The good folks at Atlas Copco also stress the work-smart approach in their offerings to the industry. Alex Grant, product manager for water well and oil and gas drill rigs points to Atlas Copco’s on-demand hydraulic system. “The whole principle behind that,” Grant explains, “is the hydraulics will operate cooling fan for the oil cooler and engine cooler systems. It also will run the hydraulic controls. What it basically is doing is load-sensing. So, if we don’t have a great load on the hydraulic system, then the engine will reduce its idling speed to match the demand.

“We also have a variable-speed cooling fan that also will reduce the speed of the engine. If conditions are cooler, there’s no need to run that cooling fan flat out, and you can save some fuel consumption. Of course, the amount of savings depends on how far down the hole is going and the weather conditions, but mostly it comes down to the individual operators and how they run their rigs. And you can save even more by disengaging the compressor as you’re tripping out the hole. But basically, the operator does what he normally does, and the system will take care of itself. The sensors in the hydraulic system will do everything for him; there are no manual adjustments to be made. The sensors look at the loading on the hydraulics, and then determine the lowest speed at which the engine can run. Let’s say the operator is using the main hoist winch. The system will determine that there is a high demand on the hydraulics, and the engine speed will increase to meet that demand.”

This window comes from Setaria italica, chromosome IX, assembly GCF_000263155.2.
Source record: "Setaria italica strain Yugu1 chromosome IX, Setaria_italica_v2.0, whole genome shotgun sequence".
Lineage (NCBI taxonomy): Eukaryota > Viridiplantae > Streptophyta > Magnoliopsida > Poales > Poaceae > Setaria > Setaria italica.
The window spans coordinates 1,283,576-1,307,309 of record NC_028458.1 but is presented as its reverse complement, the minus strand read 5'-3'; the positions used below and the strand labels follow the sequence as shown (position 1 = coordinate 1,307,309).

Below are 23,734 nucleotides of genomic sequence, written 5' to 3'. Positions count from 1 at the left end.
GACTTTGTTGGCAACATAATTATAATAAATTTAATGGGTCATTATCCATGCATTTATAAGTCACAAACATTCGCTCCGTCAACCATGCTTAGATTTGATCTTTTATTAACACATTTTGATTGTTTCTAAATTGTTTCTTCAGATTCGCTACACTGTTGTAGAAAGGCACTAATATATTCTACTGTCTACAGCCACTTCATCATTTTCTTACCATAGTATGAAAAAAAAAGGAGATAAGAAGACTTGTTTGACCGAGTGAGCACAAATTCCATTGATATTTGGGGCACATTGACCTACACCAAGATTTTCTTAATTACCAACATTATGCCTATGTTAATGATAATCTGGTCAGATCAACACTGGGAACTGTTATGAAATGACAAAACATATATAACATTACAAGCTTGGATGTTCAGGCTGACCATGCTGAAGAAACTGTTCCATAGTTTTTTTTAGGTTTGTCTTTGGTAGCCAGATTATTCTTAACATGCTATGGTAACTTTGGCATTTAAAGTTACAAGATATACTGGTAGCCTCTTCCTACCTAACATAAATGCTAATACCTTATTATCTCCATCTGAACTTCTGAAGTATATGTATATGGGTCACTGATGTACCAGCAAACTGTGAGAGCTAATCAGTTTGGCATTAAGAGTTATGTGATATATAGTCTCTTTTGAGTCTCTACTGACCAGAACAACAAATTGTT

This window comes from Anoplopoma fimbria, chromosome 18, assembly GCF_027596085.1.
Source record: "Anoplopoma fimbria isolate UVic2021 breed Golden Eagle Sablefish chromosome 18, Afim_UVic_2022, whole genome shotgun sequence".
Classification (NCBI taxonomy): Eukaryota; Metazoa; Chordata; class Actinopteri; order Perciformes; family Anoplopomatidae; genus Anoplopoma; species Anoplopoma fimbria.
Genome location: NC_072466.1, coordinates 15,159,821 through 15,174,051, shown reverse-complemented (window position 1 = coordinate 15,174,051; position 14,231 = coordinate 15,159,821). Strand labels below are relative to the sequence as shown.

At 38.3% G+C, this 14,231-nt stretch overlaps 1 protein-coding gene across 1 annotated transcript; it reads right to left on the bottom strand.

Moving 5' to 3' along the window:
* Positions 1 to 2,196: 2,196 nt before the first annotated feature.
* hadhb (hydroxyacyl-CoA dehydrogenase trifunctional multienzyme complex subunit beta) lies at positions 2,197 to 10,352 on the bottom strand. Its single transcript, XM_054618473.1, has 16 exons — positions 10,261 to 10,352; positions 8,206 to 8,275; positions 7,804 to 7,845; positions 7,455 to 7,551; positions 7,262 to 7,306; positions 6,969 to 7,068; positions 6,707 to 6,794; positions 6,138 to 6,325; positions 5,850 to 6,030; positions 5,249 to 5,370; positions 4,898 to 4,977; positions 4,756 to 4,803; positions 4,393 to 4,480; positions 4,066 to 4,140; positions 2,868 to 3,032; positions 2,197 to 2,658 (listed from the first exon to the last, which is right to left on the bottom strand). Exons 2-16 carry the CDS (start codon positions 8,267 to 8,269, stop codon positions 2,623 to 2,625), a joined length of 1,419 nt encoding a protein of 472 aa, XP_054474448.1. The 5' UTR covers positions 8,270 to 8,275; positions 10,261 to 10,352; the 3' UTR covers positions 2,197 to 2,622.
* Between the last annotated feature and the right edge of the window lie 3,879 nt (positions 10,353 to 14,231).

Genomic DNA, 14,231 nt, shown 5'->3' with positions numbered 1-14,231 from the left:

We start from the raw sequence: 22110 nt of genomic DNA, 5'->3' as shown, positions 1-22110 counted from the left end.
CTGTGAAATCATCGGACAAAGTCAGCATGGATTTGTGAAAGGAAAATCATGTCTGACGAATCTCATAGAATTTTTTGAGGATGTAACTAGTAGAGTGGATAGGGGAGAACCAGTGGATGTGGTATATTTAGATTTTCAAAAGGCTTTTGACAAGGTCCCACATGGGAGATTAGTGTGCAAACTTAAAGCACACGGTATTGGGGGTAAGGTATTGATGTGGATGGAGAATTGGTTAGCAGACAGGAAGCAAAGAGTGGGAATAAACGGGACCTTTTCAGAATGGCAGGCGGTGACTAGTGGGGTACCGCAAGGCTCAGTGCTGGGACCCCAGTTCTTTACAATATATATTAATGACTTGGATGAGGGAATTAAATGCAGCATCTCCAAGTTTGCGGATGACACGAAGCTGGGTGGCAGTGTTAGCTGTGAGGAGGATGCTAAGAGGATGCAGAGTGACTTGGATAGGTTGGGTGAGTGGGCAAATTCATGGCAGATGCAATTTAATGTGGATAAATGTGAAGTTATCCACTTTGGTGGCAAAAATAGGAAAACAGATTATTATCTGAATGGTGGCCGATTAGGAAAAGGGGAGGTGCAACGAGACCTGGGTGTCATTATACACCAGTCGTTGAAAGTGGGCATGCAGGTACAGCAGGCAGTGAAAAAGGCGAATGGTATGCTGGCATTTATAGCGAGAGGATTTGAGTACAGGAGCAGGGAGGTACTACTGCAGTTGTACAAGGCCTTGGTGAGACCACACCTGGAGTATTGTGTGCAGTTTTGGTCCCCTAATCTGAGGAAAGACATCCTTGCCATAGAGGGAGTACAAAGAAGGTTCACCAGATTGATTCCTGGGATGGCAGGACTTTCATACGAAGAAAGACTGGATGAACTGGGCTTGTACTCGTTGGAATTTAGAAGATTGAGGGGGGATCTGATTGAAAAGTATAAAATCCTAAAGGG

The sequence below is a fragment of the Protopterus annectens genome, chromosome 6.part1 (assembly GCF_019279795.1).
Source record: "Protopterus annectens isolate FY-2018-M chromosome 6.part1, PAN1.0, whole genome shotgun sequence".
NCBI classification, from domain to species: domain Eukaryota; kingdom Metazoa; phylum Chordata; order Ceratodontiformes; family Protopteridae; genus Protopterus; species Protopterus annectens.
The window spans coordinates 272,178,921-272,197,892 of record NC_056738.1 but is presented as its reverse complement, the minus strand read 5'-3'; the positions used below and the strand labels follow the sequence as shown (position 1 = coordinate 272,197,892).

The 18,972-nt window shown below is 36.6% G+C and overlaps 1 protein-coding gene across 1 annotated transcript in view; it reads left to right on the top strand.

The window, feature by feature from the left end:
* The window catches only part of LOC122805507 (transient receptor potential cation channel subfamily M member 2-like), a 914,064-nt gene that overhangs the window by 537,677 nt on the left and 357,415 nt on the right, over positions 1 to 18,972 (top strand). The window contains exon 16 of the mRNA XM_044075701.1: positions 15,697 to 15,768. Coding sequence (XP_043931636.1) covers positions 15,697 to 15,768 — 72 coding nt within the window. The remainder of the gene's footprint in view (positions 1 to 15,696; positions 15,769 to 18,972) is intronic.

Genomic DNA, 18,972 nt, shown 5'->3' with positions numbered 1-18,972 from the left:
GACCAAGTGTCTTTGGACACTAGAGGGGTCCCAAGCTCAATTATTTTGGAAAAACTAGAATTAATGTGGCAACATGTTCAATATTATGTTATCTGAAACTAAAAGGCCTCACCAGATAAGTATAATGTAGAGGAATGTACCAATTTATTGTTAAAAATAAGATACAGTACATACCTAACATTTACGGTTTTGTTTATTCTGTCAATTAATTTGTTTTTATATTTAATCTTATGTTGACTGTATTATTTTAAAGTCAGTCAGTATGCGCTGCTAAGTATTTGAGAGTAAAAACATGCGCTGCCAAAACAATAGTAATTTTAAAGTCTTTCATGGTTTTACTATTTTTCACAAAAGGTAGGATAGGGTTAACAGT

Atlas Copco engineers also have been able to increased the pressure within the hydraulic system. “That means we can put a 30K winch on a rig, and the footprint is the same size as the 18K winch that we had on our previous generation of rigs. So there’s more power but no increase in weight,” Grant notes. “That’s been available since the middle of 2007. There are nearly 20 of these systems out in the field at the moment. The feedback from the operators in the field has been good, and there’s been some fine-tuning as a result. When you’re pushing the envelope, you certainly expect some of that. A lot of what we have on the drawing board at the minute is refinements of what we have already done, which was a big step.”

Always on the lookout: “One of our main goals is to reduce service intervals; we’re working to get longer lives from the existing components wherever possible. We’re also looking at ergonomics. Can we get the controls to where the operator can position the controls to preferred heights or angles? Can we swing those controls around to the side of the rig and keep the operators out of the way of the drilling a little more? It’s a balancing act for manufacturers – we can come up with all sorts of stuff, but what does it cost and what does it weigh?”

We’re not quite there yet, but someday, we might just be able to drill with that most-righteous iron they use to make holes up in heaven.